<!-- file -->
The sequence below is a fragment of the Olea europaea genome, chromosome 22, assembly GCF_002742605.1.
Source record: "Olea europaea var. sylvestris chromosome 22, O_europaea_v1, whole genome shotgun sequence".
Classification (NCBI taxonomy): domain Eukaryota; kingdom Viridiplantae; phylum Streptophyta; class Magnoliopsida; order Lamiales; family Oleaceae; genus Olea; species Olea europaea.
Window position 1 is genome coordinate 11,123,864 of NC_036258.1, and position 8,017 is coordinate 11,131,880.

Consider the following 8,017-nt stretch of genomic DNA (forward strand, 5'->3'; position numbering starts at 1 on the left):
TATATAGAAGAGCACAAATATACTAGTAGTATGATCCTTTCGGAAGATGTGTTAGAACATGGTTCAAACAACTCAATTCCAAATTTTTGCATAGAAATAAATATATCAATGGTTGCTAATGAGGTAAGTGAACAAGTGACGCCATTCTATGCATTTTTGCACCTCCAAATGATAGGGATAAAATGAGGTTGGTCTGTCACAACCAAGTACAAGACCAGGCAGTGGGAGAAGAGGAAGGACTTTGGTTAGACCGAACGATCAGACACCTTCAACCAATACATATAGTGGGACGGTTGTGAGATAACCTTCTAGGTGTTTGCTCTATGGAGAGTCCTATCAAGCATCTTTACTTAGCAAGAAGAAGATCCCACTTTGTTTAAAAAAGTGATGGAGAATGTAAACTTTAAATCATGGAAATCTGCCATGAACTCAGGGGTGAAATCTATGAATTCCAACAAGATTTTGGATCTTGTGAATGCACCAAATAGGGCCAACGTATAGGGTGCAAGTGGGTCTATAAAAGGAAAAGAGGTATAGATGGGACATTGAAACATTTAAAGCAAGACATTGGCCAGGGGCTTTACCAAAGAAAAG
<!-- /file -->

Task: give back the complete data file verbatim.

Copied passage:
The sequence below is a fragment of the Olea europaea genome, chromosome 22, assembly GCF_002742605.1.
Source record: "Olea europaea var. sylvestris chromosome 22, O_europaea_v1, whole genome shotgun sequence".
Classification (NCBI taxonomy): domain Eukaryota; kingdom Viridiplantae; phylum Streptophyta; class Magnoliopsida; order Lamiales; family Oleaceae; genus Olea; species Olea europaea.
Window position 1 is genome coordinate 11,123,864 of NC_036258.1, and position 8,017 is coordinate 11,131,880.

Consider the following 8,017-nt stretch of genomic DNA (forward strand, 5'->3'; position numbering starts at 1 on the left):
TATATAGAAGAGCACAAATATACTAGTAGTATGATCCTTTCGGAAGATGTGTTAGAACATGGTTCAAACAACTCAATTCCAAATTTTTGCATAGAAATAAATATATCAATGGTTGCTAATGAGGTAAGTGAACAAGTGACGCCATTCTATGCATTTTTGCACCTCCAAATGATAGGGATAAAATGAGGTTGGTCTGTCACAACCAAGTACAAGACCAGGCAGTGGGAGAAGAGGAAGGACTTTGGTTAGACCGAACGATCAGACACCTTCAACCAATACATATAGTGGGACGGTTGTGAGATAACCTTCTAGGTGTTTGCTCTATGGAGAGTCCTATCAAGCATCTTTACTTAGCAAGAAGAAGATCCCACTTTGTTTAAAAAAGTGATGGAGAATGTAAACTTTAAATCATGGAAATCTGCCATGAACTCAGGGGTGAAATCTATGAATTCCAACAAGATTTTGGATCTTGTGAATGCACCAAATAGGGCCAACGTATAGGGTGCAAGTGGGTCTATAAAAGGAAAAGAGGTATAGATGGGACATTGAAACATTTAAAGCAAGACATTGGCCAGGGGCTTTACCAAAGAAAAG